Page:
#9
If costs go up in shops, you can bet your eye teeth the bandits than run the breweries will put their prices up
The supermarkets etc. will not need to screw the breweries so hard on price to try and have loss leader promotions so there is a likelyhood that price rises will be limited to the usual inflation and duty.
 
#12
I'm a bit annoyed that CAMRA supports this standard knee jerk reaction to what is perceived to be the problem. Their argument is that it will make drinking in pubs more attractive; and if it was that simple, I'd support it. What grips mine is the effect it will have on low income folk and particularly Pensioners. If you are some politician bludger, a few bob on a bottle of whisky or whatever won't make a big difference. Also, perhaps all those bloody celeb TV chefs will have stop those endless recipes that need tanker loads of spirit or wine.

On the positive side, maybe we could convince our local friendly MP parasite that if we get the minimum pricing; kill the Beer Tax Escalator. The buggers can't have it both ways. While we're at it, it would be good cause to end that ridiculous variable Duty on beer ABVs.

As regards pissheads making our streets unpleasant, that's probably more to do with lack of discipline in their upbringing. The alchol is an excuse, not the root cause. As others have said, the alcohol addicts will pay whatever it costs, by whatever means.
 
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#15
Just about every corner shop in every town in the country has an alcohol licence, plus a Booze R U shop on every high street, pubs and clubs open all day, supermarkets open 24/7 with every kind of drink you can think of, to me its not the price its the availability.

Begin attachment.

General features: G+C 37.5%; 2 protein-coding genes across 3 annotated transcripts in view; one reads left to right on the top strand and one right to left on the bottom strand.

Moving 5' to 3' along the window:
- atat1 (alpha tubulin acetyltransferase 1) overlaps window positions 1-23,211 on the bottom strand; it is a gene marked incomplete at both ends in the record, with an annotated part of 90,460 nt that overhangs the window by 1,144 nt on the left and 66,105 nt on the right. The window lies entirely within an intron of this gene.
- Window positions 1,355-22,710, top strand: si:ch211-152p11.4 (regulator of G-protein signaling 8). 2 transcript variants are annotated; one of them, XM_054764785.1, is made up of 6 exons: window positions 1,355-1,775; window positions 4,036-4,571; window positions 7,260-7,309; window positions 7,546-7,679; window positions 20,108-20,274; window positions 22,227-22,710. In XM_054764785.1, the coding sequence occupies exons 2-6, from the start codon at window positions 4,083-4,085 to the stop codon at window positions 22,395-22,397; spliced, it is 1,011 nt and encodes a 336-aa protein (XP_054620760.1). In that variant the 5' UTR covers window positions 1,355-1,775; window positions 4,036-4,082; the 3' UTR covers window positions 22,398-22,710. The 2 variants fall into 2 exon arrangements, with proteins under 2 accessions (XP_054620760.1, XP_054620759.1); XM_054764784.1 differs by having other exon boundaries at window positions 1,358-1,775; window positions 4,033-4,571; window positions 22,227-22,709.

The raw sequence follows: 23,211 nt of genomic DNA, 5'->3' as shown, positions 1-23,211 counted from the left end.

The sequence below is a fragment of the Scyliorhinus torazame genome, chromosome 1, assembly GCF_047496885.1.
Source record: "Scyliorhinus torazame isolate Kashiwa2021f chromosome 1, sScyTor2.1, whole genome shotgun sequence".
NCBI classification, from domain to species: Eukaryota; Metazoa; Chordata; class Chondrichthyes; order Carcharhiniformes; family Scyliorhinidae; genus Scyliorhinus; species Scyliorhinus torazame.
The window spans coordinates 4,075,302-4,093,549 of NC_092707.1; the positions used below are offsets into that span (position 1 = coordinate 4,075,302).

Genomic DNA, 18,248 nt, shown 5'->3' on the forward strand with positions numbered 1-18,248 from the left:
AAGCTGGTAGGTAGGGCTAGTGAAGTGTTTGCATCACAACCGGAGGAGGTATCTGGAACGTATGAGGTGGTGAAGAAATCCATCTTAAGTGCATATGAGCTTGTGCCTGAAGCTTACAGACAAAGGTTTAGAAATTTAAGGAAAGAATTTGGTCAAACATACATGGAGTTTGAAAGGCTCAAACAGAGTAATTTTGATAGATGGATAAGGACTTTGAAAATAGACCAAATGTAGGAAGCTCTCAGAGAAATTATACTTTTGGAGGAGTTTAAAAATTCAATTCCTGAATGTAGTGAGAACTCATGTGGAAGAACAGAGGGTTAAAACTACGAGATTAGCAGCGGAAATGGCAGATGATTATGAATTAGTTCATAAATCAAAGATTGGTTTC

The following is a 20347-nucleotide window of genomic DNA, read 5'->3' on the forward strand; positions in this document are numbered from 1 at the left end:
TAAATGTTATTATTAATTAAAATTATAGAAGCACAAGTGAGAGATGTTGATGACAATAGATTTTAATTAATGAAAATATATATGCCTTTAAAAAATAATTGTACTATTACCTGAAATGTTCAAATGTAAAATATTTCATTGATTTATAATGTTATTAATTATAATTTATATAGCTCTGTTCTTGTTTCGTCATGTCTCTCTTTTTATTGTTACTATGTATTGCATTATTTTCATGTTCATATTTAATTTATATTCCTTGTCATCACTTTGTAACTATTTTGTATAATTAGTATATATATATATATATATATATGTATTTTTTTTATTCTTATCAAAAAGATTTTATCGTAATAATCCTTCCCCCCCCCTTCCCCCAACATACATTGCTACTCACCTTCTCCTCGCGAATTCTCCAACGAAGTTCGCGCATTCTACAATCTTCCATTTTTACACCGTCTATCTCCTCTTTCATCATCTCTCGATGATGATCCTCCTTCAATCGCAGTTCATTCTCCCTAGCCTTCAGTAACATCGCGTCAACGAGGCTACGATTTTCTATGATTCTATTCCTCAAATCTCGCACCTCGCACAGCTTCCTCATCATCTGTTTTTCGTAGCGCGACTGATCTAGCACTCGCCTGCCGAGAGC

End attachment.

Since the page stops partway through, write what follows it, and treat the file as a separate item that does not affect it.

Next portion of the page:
#17
Are these ignorant buggers determined to destroy our British ale heritage? A pound to a pile of s**t, their target doesn't even drink strong Euro lager let alone strong ale. We don't know yet what the long term effects have been from the introduction of this idiocy.

Anybody know what UKIP's drink policy is?
Until
Kick out time
I'm
Paying

 
#18
Are these ignorant buggers determined to destroy our British ale heritage? A pound to a pile of s**t, their target doesn't even drink strong Euro lager let alone strong ale. We don't know yet what the long term effects have been from the introduction of this idiocy.

Anybody know what UKIP's drink policy is?
Whichever one they think will get the most votes.
 
#19
Two answers to this ...

Quick Booze Cruise to France to pick up all the wine you can carry from the Frog supermarkets

Brew your own beer!
 
#20
BBC News - David Cameron vows to end cheap alcohol sales
David Cameron has told MPs he will "deal with" cheap alcohol being sold in supermarkets in England and Wales.
It comes after reports the government has ditched plans for 45p per unit minimum alcohol pricing.
Well that's clear then. No doubt some cunning plan will pop up in the Budget; except that it was the Treasury that argued that reduced consumption would bugger up their revenue estimates. Either way, I bet the Brownian "beer tax escalator" stays in place.